By Matt Rumbelow, Head of Design & Marketing, Safepoint (www.safepointapp.com)
The health and care sector provides vital care and support for those at their most vulnerable. But actually it’s those that work within it that can so often fall victim to abuse, aggression and violence from the very people they are trying to protect.
Did you know one out of seven of the UK’s working population work in health and social care? Yet this sector also has the highest rates of workplace violence with workers nearly three times more likely to be physically attacked. Violence within this sector is in a crisis, and yet it doesn’t seem to be discussed.
According to the Health and Safety Executive, ‘health and social care employees should not accept incidents of violent or aggressive behaviour as a normal part of the job’. Yet for many workers this is exactly the case, with a study by Able Training Support suggesting that around 70% of care workers claim to have faced both verbal and physical aggression in their jobs.
TYPES OF ATTACK
Recently Community Care reported social workers being ‘threatened with weapons, verbally abused, stabbed, held hostage, harassed in the street and having hot drinks thrown on them’. Another report by Community Care shows that 61% of child protection workers face being threatened by hostile or intimidating parents. With high levels of violence and abuse in this sector, perhaps what’s more concerning is more than half of the respondents did not have or were not aware of protocols on how to deal with these incidents.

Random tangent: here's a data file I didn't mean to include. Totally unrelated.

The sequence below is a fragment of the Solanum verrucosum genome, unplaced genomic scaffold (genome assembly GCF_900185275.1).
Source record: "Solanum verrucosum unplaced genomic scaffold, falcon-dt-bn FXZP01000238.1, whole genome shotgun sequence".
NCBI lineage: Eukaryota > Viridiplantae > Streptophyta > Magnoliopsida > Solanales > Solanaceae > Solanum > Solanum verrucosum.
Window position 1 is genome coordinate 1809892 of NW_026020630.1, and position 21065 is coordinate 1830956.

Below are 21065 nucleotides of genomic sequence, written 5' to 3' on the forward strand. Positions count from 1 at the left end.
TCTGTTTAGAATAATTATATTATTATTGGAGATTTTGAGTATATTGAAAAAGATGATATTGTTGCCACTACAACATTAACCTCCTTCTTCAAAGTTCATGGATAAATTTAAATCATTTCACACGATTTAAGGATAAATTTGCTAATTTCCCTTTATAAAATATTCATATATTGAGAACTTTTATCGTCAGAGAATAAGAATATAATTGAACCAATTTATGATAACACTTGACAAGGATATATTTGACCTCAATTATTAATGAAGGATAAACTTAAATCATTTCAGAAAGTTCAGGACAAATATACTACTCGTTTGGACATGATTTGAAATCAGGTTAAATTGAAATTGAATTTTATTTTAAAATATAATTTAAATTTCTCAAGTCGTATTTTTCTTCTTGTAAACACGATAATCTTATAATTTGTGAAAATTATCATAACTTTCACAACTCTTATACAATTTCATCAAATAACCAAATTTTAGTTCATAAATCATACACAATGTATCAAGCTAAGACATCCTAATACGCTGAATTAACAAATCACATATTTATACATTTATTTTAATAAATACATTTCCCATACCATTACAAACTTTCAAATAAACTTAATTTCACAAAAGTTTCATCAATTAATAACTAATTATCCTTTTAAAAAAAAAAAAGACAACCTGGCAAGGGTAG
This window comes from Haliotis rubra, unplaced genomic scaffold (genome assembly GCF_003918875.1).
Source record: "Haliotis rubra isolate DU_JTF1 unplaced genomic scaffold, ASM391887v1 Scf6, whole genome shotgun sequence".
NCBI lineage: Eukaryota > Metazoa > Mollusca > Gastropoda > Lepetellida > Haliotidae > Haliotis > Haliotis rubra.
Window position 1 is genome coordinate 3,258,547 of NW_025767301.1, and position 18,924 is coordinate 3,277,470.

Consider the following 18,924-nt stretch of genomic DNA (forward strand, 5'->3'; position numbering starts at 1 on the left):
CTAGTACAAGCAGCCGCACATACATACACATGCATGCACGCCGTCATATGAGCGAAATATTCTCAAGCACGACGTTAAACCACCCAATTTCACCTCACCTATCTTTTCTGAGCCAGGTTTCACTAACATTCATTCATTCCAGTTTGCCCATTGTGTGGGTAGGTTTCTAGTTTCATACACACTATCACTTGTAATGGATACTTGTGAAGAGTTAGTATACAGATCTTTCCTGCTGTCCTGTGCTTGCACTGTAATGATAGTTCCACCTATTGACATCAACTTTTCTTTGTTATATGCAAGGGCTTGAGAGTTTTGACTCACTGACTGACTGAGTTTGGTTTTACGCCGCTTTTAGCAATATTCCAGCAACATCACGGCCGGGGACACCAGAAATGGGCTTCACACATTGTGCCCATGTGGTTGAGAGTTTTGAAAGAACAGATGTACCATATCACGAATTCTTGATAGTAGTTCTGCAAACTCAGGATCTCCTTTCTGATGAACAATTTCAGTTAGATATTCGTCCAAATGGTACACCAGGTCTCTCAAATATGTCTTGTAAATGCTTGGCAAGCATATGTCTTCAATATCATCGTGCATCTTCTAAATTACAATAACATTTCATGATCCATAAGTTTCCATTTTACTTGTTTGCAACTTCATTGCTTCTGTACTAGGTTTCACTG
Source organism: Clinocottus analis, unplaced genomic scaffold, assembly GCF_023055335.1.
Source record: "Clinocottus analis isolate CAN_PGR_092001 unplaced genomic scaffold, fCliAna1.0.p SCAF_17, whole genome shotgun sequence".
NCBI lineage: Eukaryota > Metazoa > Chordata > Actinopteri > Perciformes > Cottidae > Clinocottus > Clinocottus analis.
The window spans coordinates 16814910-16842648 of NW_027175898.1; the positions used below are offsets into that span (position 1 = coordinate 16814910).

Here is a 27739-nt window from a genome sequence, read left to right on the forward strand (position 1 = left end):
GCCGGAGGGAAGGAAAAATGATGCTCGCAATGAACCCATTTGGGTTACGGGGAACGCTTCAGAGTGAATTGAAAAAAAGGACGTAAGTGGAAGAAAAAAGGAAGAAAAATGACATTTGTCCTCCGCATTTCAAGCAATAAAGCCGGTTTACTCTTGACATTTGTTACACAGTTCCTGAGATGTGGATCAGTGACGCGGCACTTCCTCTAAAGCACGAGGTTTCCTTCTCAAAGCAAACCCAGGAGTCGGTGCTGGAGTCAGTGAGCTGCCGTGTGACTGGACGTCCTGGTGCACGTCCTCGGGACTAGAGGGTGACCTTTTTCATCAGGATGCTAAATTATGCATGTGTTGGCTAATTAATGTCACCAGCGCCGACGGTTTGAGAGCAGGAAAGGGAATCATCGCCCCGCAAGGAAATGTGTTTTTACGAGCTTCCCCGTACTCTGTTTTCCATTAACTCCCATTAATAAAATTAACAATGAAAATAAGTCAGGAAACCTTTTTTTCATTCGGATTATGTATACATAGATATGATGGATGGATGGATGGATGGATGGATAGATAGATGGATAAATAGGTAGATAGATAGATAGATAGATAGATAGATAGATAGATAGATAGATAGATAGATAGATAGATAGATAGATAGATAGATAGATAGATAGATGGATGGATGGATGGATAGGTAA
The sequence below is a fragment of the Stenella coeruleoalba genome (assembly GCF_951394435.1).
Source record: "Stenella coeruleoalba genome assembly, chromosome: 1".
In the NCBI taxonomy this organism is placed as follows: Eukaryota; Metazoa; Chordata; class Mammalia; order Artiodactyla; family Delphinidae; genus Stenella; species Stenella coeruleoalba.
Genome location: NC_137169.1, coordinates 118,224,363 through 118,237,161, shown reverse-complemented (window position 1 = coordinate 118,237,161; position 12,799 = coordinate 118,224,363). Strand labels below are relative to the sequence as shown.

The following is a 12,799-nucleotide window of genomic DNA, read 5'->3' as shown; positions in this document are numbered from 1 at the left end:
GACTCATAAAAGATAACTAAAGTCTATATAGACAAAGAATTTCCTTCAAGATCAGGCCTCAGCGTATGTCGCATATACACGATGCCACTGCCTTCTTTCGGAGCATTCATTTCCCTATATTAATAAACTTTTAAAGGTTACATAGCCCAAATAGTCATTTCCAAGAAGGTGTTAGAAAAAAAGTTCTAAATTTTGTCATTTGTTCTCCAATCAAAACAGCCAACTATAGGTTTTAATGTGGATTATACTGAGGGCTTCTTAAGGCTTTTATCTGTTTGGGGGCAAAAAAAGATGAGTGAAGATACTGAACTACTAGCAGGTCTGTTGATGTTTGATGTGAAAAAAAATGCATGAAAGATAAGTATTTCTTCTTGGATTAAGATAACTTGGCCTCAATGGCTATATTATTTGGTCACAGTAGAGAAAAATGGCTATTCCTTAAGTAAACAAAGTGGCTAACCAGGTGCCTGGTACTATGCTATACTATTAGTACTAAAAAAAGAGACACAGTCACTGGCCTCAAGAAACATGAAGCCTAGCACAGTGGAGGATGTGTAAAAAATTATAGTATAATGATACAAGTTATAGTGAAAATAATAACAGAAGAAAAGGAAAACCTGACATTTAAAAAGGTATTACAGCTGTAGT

WHAT ARE THE EFFECTS?
Health and social care has been rated as the most stressful industry to work in, according to The Office Group. The sector is beset by long hours and difficult working environments, sometimes with inadequate training.
These conditions, as well as disheartening job prospects – half of all care workers are paid below the real living wage and a third are on zero- hour contracts – have a dire impact on not only the sector, but also the wellbeing of the people working within it. It is predicted that there will be a deficit of 400,000 adult social care workers by 2028.
WHAT CAN BE DONE?
The first point of call for an employer in health and social care, is to create a detailed and specific risk assessment. Assessments should con- sider universal risks, such as working alone or during unusual hours, as well as specific cases such as working with a high-risk client.
Risk assessments should be updated regularly – taking into account any new changes in mental state, any patterns of aggression, and, of course, any episodes of violence or threatening behaviour.
After the risk assessment is made, serious and concrete action should be taken to mitigate those risks and to deal with the effects:
• Making visits to high-risk clients in pairs or groups;
• Assigning better trained and more experienced staff to high-risk clients;
• Providing a system of communication so that staff can request help, particularly when working alone. This may include an app-based lone work- ing device, or a wearable panic alarm.
Over time, larger scale changes to the sector will have to be made. Higher levels of training, greater emotional support for workers, and less demanding hours should all be considered. Right now, there are already standards in place that must be better adhered to. Health and social care workers deserve to work in the safest environment possible, with greater support from their employers and from the public, and the best place to start is to talk about the issue.